“Much of Lake Michigan is certainly highly stressed,” McIntyre said in an email. “However, decline implies that its condition is continuing to change for the worse. The main message is that highly stressed areas will require restoration and remediation against a wide range of stressors.”

I wondered which of the “stressors” should be fixed first. “It really depends on the specific location in the lake,” McIntyre said. “Our work supports the general conclusion that invasive species, toxic chemicals, and habitat disruption are major problems, but we also found new evidence that the rate of water warming from climate change is much higher in some places than in others. In those red-zone areas, we have moved beyond the point where it is possible to tackle a couple of problems and see major ecological benefits.” In other words, to restore Lake Michigan, a few tweaks here and there won’t do.

CLIMATE CHANGE IS PERHAPS MOST worrisome. According to the Environmental Protection Agency, if the amount of carbon dioxide reaches about 560 ppm, there will be 23 to 50 percent less water in the Great Lakes’ “net basin supply.” Scientists believe that the level of the Great Lakes will fall due to a greater rate of evaporation caused by less ice cover and higher air temperatures. Periods of drought will also likely increase.

Winter ice on the Great Lakes has decreased 71 percent over the last 40 years, according to data collected by the Great Lakes Integrated Sciences and Assessments (GLISA), and this trend is expected to continue, despite this odd year of extreme cold and better-than-average ice cover.

GLISA calculates that global warming will mean less water in the Great Lakes Basin for agriculture and industry. Extreme precipitation events will not balance increased evaporation, but will cause more flooding and pollution from runoff. Warming water will also spawn more algae blooms and toxic dead zones, like the one in Green Bay. Cold water species such as lake trout and whitefish will decline, and coastal wetlands and fecund estuaries are likely to suffer due to lower levels.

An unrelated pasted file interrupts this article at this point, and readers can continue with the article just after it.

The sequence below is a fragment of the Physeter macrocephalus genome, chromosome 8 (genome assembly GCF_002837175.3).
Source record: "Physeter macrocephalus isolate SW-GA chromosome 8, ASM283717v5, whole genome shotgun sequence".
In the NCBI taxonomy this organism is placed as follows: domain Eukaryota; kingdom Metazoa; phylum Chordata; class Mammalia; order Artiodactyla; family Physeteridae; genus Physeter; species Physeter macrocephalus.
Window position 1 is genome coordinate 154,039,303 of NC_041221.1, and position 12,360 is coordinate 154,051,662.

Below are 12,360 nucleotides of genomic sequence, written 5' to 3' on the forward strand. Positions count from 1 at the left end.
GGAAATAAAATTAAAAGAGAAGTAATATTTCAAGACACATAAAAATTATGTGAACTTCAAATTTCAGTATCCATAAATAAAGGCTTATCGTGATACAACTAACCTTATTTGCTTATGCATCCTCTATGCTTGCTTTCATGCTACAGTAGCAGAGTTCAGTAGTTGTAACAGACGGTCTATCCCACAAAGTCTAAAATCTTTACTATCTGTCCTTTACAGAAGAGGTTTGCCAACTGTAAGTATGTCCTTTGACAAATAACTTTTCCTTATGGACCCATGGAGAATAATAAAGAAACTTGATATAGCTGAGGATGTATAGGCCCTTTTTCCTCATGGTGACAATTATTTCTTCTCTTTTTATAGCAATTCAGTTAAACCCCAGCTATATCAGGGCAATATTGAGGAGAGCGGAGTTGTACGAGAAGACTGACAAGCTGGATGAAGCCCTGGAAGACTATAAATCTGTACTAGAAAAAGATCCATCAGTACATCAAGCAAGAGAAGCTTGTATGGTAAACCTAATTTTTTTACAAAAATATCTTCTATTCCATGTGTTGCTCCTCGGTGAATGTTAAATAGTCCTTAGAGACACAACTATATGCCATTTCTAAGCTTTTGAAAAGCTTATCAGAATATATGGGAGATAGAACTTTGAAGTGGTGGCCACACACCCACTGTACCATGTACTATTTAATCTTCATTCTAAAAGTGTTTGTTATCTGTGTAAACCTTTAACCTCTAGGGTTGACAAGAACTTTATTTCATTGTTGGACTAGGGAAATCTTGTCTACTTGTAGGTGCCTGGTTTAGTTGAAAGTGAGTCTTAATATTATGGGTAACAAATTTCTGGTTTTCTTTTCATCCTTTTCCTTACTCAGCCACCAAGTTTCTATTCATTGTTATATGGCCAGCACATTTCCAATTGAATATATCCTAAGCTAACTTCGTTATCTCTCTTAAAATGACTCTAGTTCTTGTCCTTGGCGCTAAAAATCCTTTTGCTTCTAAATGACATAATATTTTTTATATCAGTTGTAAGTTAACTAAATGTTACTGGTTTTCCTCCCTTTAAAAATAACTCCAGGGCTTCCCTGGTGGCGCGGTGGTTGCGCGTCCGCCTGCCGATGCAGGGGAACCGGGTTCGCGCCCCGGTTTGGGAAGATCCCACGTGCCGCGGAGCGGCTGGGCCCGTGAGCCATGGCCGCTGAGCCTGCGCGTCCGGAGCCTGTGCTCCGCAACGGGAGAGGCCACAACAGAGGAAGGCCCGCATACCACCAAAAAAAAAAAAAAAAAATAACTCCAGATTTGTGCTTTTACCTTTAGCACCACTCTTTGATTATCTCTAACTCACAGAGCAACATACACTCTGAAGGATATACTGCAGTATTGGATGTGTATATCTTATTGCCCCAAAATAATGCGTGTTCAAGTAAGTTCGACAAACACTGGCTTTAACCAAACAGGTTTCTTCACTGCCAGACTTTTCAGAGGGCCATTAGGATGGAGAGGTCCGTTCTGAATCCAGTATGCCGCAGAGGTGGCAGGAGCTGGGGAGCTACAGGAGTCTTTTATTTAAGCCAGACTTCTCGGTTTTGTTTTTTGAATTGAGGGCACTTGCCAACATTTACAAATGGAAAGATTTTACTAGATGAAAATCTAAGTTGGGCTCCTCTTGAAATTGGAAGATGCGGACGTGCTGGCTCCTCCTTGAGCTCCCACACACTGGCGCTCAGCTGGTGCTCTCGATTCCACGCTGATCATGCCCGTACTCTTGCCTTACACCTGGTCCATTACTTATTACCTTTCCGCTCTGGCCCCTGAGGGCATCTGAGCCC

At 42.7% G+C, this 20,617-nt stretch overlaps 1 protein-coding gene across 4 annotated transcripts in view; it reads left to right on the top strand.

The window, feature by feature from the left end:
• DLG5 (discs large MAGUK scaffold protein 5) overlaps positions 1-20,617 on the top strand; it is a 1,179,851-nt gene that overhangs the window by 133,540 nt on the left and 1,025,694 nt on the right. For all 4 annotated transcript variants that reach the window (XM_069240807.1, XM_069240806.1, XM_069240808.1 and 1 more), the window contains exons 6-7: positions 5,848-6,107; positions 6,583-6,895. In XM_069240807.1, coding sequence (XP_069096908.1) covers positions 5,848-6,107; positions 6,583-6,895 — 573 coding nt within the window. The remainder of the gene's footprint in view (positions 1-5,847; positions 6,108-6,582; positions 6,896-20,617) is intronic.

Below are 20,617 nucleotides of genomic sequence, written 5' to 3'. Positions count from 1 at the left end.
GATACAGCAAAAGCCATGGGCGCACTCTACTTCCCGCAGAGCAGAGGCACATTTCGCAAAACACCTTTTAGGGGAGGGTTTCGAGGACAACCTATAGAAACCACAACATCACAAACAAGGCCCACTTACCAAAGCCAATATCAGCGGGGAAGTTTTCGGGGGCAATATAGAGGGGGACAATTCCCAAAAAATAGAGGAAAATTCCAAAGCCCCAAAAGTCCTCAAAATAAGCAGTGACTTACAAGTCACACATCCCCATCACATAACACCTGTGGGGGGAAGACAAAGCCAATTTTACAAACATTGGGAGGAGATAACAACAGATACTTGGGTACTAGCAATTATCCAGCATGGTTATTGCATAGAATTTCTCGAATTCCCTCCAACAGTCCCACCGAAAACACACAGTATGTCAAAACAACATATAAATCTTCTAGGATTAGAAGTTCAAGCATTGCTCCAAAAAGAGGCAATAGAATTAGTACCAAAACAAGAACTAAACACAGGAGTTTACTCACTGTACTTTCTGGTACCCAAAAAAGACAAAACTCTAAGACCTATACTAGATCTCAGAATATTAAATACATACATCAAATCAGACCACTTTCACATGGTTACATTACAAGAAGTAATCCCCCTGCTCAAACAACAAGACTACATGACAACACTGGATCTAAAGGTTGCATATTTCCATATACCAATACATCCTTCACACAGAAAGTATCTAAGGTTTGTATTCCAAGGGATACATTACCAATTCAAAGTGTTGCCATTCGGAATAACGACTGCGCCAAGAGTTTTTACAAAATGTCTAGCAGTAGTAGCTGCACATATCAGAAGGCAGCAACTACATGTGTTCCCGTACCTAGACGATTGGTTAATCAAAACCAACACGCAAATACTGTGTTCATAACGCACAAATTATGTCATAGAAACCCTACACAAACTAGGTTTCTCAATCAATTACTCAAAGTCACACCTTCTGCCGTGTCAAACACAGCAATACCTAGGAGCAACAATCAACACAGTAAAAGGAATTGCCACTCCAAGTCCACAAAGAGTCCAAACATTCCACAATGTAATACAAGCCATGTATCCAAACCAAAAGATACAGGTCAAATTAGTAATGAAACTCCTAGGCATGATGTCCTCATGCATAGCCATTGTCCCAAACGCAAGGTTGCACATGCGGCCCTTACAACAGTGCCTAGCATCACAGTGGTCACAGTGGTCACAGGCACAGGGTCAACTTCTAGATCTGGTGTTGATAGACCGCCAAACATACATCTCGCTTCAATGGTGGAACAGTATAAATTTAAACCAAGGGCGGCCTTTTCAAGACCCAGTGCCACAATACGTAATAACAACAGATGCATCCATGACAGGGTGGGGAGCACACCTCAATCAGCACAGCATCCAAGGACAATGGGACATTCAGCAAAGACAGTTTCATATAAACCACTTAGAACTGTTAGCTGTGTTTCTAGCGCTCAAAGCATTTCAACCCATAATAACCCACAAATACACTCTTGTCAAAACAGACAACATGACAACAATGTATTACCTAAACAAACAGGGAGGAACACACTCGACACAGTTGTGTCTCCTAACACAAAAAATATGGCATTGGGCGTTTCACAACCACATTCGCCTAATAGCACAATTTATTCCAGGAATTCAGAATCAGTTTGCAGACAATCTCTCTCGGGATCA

Although Lake Michigan is currently more than a foot higher than it was in January 2013, it’s still about 1.5 feet below its long-term average. And the EPA notes that if the atmosphere continues to warm at present rates, the average level of the Great Lakes could soon fall by as much as 6 feet.

STANDING ON LAKE MICHIGAN’S shore on a frigid, brilliant February day, I thought of something Thoreau wrote of Walden Pond: “Ice is an interesting subject for contemplation.” Massive, frozen waves marked the end of Bradford Beach. Shiny cones and cryovolcanoes, or “ice volcanoes,” rose up between miniature mountain ranges of ice and snow.

A distinct crackling sound grew louder as I moved forward until, at the very edge of the shore ice, looking down at the lake’s calm surface, the crackling was as loud as someone crumpling cellophane – and a bit unnerving, as if the lake were speaking. The ice, thin and transparent, extended out farther than sight, broken only by narrow openings here and there filled with floating ducks and geese. Off shore, a few thicker, gleaming rafts of ice brightened the foreground, while in the far distance, a bank of low, dark clouds hovered gloomily over the horizon.

It was a pristine, almost polar scene, and if I ignored the more obvious signs of the city – the Hoan Bridge, the flash of traffic, the polluting plumes of power plants – it could have been 1861.

 

But what will Lake Michigan look like, what sort of life will it support in 2061? Will such icy music and winter beauty be a thing of the past? Will its water level have receded to a permanent low tide? Will the lake itself have abandoned us? 
This article appears in the April 2014 issue of Milwaukee Magazine.